At a global level, practitioners, policymakers, donors and researchers must generate more evidence on teacher well-being in conflict-affected and forced displacement settings and garner increased attention and support to teachers in these contexts. Global education stakeholders should collaborate with teachers who work in these settings to build evidence on good practice for supporting teacher well-being and meeting teachers’ MHPSS needs. Finally, education stakeholders must amplify teachers’ voices by including teachers in local, regional and international forums where teacher well-being and MHPSS policy and programming are discussed. 

Conclusion

Providing MHPSS to teachers, children and youth affected by conflict and forced displacement is the collective responsibility of the global education community. While teachers are the ones tasked with identifying and responding to their students’ MHPSS needs, we cannot expect them to do so alone. Prioritising teacher well-being in education policy, practice and research is necessary if we are to build education systems that promote the socio-emotional health of teachers and students, retain teachers in the profession, and enable teachers to provide safe and equitable education, including MHPSS, for all children and youth.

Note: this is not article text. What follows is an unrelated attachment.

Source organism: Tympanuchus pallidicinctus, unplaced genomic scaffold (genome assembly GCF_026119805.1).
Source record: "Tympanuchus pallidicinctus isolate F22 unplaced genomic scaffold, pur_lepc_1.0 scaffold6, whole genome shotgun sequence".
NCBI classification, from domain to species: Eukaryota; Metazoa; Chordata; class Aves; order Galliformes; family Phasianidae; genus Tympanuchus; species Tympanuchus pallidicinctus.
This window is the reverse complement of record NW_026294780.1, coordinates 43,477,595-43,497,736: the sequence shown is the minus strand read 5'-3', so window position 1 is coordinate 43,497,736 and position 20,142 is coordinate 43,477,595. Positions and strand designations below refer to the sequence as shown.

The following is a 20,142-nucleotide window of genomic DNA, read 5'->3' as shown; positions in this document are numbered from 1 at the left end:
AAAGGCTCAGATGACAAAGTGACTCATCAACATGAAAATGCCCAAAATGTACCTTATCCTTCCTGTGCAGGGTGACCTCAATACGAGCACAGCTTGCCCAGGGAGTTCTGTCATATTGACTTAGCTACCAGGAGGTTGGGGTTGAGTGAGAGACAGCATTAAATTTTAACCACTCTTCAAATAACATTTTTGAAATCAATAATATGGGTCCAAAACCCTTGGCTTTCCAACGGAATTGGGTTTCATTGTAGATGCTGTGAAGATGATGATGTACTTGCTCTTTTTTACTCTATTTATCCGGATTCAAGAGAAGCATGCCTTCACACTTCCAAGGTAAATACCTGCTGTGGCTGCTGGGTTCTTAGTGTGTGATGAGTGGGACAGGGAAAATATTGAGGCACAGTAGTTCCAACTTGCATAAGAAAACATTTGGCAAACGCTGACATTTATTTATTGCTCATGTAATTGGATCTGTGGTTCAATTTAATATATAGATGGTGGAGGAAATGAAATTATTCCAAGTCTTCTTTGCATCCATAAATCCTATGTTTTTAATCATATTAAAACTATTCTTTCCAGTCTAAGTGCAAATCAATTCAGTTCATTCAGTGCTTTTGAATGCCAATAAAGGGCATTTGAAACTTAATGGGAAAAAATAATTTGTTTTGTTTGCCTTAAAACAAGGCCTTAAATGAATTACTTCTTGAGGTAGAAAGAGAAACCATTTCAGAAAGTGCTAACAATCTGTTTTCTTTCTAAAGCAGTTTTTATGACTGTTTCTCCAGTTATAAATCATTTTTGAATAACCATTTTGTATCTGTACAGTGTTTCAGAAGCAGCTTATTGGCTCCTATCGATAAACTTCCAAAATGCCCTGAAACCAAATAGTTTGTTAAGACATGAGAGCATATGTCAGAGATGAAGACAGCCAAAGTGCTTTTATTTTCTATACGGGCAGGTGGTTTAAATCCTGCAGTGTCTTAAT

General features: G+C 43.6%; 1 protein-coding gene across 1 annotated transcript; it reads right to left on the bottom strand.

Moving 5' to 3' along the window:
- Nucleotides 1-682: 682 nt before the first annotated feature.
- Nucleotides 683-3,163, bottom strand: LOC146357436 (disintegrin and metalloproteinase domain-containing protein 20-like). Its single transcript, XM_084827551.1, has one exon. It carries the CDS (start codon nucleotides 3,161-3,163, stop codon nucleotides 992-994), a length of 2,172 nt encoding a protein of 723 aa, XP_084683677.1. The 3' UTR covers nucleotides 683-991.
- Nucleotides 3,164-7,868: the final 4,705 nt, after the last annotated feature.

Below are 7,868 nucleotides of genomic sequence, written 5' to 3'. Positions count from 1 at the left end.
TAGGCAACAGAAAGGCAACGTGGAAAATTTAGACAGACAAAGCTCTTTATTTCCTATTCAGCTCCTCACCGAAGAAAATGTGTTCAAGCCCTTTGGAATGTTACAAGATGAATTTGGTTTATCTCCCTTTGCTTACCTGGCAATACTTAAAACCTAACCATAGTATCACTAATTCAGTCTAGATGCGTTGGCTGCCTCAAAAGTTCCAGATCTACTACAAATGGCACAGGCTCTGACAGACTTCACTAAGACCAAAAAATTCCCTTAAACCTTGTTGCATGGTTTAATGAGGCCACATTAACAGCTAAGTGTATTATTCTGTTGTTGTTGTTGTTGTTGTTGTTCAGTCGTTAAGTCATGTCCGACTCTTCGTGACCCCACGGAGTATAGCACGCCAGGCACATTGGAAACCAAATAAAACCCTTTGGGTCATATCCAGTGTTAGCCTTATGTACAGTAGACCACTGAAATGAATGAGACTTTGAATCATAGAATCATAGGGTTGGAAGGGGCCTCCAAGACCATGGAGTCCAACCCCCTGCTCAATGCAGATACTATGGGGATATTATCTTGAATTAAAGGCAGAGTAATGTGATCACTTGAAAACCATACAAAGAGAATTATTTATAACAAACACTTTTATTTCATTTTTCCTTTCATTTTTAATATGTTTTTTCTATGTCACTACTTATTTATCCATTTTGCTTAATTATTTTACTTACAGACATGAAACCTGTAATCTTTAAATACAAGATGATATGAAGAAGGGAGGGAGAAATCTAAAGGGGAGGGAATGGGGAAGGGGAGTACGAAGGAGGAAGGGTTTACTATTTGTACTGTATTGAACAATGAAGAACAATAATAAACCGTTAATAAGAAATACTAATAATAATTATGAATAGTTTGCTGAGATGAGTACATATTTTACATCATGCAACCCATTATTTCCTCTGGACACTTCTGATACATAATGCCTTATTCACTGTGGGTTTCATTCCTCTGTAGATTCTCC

Danielle Falk dlf2136@tc.columbia.edu

Doctoral Student, Teachers College

 

Paul St John Frisoli paul.frisoli@lego.com

Senior Programme Specialist, LEGO Foundation

 

Emily Varni evarni@savechildren.org

Education in Emergencies Specialist, Save the Children US

 

[1] Education Equity Research Initiative (2019) Landscape Review: Teacher Well-being in Low Resource, Crisis, and Conflict-Affected Contexts (the visual representation of the Teacher Well-being Conceptual Framework is on p10) www.educationequity2030.org/resources-2/landscape-review-teacher-well-being-in-low-resource-crisis-and-conflict-affected-settings

[2] More information on these are in Section 4 (p. 11) of the Landscape Review: see endnote above.

[3] www.ineesite.org/en/minimum-standards/translations

[4] www.igad.int/attachments/article/1725/Djibouti%20Declaration%20on%20Refugee%20Education.pdf